+ Songs: Tunes are worth the CD price, the picturization excellent, and the locales are refreshingly new. Costumes too are good and Aishwarya is at her graceful best.

+ Attention to detail, especially in the first half. The way Dr. Vasi’s beard grows when he is engrossed in work or the human-like teeth the android has even when it does not have the Rajni exterior. Or making sure there is reason for Aishwarya’s appearances in fancy dresses and make up towards the end (Lifestyle shop gets robbed by robots!). No misses there.

The negatives

– The longdrawn climax sequence and its flaws. I had no clue as to what was happening – just how many Chitti clones were there, what was the point of all the shape formation etc. If it is known that the strength of a single robot is equal to a hundred humans, why isn’t there adequate planning to handle them than just spraying bullets randomly. And if the robot can scan and detect the blood group from a drop of blood in the distance, why does it take a while for chitti to track the lone human in their midst and finish him off.

– The “hero” Dr. Vasi, reduced to a “mere human” (remember, this is Rajni!) He ignores his girlfriend, mercilessly attacks another Rajni (albeit, a robot), panics at the sight of blood or any confrontation. Realism is alright, but in the process a demi-God is demystified. And to Rajni fans, that is blasphemous.

– Aishwarya Rai Bachchan. She has taken the “bimbette” role a few notches up. Over-the-top screeching and preening, standing all decked up and made up in the villian’s lair with a plastered smile when your boyfriend’s life is on the firing line – and more such things, probably a new high for even Indian heriones!

Summary: Probably it was the sky-high expectation that did it in, I felt let down this time.

The perils of multiple parenting

(Pre Script. Before  I begin, my definition of multiple parenting: Multiple people – grandparents, nannies included – involved in parenting, besides the mother-father duo)

I dont know how women survive joint families!

Mine is a quasi-joint family. Or a quasi-nuclear family, the way you wish to see it. We comprise a working couple and 2 tiny tots, with parents and in-laws at a stone’s throw away providing all support (or is it?).  And free with support comes, guess what, ample advice and criticism too…

And this is where the complexity of multiple parenting starts.

Unlike a non-working mother (who, no denying, has enough troubles and frustrations of her own) a working mom leaves her kids with nannies and grandparents. And that is like to pry open a world of trouble.

Different people with different sensibilities and philosophies, each feeding their own beliefs to the kids is a sure shot recipe for trouble. So if mom has 1 thing to say on the kind of diet DD1 should follow, m-i-l has the reverse philosophy. Nanny pitches in with her 2 cents and no one cares what the hapless parents actually think about all this.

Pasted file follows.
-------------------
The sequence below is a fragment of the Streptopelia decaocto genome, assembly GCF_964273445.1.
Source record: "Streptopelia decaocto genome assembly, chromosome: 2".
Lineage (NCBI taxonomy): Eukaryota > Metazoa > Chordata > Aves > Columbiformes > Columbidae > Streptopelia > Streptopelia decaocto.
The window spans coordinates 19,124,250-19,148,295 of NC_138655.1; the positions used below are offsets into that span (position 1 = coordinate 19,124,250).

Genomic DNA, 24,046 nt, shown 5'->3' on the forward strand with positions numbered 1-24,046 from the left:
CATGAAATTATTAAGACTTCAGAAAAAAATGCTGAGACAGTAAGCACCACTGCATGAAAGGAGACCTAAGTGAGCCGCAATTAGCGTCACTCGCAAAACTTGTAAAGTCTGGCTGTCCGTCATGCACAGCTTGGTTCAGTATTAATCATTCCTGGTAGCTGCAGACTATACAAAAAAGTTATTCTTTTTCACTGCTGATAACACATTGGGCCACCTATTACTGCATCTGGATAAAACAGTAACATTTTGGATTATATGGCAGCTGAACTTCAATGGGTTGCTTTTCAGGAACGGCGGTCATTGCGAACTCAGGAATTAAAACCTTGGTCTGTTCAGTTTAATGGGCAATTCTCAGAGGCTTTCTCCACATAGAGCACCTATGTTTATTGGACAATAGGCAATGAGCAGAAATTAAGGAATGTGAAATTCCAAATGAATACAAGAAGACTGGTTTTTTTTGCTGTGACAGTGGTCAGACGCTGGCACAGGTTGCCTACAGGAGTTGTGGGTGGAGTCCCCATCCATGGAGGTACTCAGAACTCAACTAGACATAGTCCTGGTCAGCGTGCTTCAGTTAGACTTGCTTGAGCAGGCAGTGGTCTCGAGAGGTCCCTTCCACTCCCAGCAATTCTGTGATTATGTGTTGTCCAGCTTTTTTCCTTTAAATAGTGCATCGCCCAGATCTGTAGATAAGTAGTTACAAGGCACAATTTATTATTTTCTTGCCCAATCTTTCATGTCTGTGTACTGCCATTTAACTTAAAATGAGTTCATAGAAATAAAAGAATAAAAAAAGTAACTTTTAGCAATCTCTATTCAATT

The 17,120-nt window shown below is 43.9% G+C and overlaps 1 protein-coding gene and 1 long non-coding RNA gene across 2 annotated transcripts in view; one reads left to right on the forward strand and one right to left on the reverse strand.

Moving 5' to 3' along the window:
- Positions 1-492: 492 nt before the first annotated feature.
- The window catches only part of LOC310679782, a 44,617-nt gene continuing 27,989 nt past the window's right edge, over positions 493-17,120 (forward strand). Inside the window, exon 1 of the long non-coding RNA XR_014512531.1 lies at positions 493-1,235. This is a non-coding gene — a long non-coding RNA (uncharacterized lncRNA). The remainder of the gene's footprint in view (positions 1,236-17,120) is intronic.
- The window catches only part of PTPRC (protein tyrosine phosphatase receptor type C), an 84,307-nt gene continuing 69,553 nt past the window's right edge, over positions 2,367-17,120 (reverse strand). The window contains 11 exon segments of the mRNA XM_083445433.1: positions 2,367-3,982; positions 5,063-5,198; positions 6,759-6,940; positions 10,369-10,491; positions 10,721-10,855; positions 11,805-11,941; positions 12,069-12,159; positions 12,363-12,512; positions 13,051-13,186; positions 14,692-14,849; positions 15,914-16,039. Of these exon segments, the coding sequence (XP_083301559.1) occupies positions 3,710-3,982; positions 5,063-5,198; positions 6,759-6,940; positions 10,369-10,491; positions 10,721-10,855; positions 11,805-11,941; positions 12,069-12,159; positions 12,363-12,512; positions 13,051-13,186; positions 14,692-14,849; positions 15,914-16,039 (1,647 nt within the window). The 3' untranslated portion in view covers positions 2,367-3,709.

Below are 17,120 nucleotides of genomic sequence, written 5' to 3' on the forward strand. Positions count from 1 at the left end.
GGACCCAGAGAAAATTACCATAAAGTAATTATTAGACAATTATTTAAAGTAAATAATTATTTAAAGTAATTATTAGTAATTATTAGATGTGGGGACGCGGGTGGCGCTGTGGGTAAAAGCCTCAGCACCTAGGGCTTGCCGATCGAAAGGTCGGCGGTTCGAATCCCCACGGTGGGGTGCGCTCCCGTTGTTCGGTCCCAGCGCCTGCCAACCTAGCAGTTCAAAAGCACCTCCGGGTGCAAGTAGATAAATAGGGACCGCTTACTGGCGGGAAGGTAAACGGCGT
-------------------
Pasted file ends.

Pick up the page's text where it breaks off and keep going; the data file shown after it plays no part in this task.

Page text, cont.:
Yesterday, I lost my cool and shot back at m-i-l which obviously upset her! Well, I am usually restrained , respect all sentiments and all that, but just how much s**t can one take? Listening to daily lectures on how one should bring up kids can erode your patience and finally get on your nerve, as I learnt yesterday.

To let them handle technology or not, to buy them toys every month or not, to shout at them or not, to feed them x-y-z type pf food or not, to give them a-b-c medicines or not etc. etc. – when seemingly mundane things in life get dissected, analysed and blown out of propotion every moment, it is bound to have its repercussion. Having to answer someone for every move in your life can really get tiresome.  These are the times I begin doubting if the roles elders play in lives of their children is really worth it.

For all the chest thumping we do and the pride we take in our ‘culture’ and ‘support system’ , the numerous complexities these lead to in our everyday lives is always overlooked. In that aspect, I am a fan of the Western society. Good or bad, they decide their way of life, are independent and  have their own space – which parents, in-laws or even spouses are not allowed to invade.

So this leads me to wonder, just what the heck do girls in joint families do? How do they remain sane?

I really dont know, do you?

Telly Tales

Of late, one television program has been keeping me hooked… ‘Masterchef Australia’!

The program, currently aired on Star World, is being shown late to India TV viewers by a couple of monhs – as always, I suppose. The actual show was long over (in April, if I am right)  so that takes out the zing a bit, but nevertheless I still look forward to it every Tue-Thur.

All the famous aussie accent and fighting spirit is in full glory here. And like in any reality show, the emotional investment of viewers is important here too. You root for some contestants (Alvin and Jonathan, in my case), are indifferent to many and detest some others. Riding along is fun, speculating and guessing the winners and losers each week!